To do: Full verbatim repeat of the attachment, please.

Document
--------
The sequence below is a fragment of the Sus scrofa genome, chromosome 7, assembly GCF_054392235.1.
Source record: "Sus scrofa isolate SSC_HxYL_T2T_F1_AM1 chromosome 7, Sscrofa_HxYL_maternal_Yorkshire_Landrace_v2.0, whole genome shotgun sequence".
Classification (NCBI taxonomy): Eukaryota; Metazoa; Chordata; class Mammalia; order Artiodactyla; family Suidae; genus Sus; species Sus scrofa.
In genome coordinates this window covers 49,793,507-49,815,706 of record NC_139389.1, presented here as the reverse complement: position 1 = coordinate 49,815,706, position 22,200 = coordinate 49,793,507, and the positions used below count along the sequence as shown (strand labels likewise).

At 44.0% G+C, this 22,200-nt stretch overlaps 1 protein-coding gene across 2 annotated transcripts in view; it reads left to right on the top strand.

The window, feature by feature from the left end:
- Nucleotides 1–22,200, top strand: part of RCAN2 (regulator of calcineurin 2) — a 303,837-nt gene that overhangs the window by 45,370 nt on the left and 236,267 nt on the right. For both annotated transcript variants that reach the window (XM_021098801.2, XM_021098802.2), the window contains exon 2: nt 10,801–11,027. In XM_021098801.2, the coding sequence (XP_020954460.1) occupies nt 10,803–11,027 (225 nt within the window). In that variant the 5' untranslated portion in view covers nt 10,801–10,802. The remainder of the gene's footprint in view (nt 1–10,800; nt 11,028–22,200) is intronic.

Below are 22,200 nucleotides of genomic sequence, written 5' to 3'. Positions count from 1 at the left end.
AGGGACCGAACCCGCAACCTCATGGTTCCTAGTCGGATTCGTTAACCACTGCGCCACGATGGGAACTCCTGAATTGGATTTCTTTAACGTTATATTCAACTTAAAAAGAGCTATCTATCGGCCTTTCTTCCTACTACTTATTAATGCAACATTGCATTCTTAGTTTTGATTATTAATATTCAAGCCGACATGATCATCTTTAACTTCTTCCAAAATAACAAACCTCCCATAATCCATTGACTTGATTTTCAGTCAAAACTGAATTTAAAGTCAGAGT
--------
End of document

The sequence below is a fragment of the Sus scrofa genome, chromosome 7, assembly GCF_054392235.1.
Source record: "Sus scrofa isolate SSC_HxYL_T2T_F1_AM1 chromosome 7, Sscrofa_HxYL_maternal_Yorkshire_Landrace_v2.0, whole genome shotgun sequence".
Classification (NCBI taxonomy): Eukaryota; Metazoa; Chordata; class Mammalia; order Artiodactyla; family Suidae; genus Sus; species Sus scrofa.
In genome coordinates this window covers 49,793,507-49,815,706 of record NC_139389.1, presented here as the reverse complement: position 1 = coordinate 49,815,706, position 22,200 = coordinate 49,793,507, and the positions used below count along the sequence as shown (strand labels likewise).

At 44.0% G+C, this 22,200-nt stretch overlaps 1 protein-coding gene across 2 annotated transcripts in view; it reads left to right on the top strand.

The window, feature by feature from the left end:
- Nucleotides 1–22,200, top strand: part of RCAN2 (regulator of calcineurin 2) — a 303,837-nt gene that overhangs the window by 45,370 nt on the left and 236,267 nt on the right. For both annotated transcript variants that reach the window (XM_021098801.2, XM_021098802.2), the window contains exon 2: nt 10,801–11,027. In XM_021098801.2, the coding sequence (XP_020954460.1) occupies nt 10,803–11,027 (225 nt within the window). In that variant the 5' untranslated portion in view covers nt 10,801–10,802. The remainder of the gene's footprint in view (nt 1–10,800; nt 11,028–22,200) is intronic.

Below are 22,200 nucleotides of genomic sequence, written 5' to 3'. Positions count from 1 at the left end.
AGGGACCGAACCCGCAACCTCATGGTTCCTAGTCGGATTCGTTAACCACTGCGCCACGATGGGAACTCCTGAATTGGATTTCTTTAACGTTATATTCAACTTAAAAAGAGCTATCTATCGGCCTTTCTTCCTACTACTTATTAATGCAACATTGCATTCTTAGTTTTGATTATTAATATTCAAGCCGACATGATCATCTTTAACTTCTTCCAAAATAACAAACCTCCCATAATCCATTGACTTGATTTTCAGTCAAAACTGAATTTAAAGTCAGAGT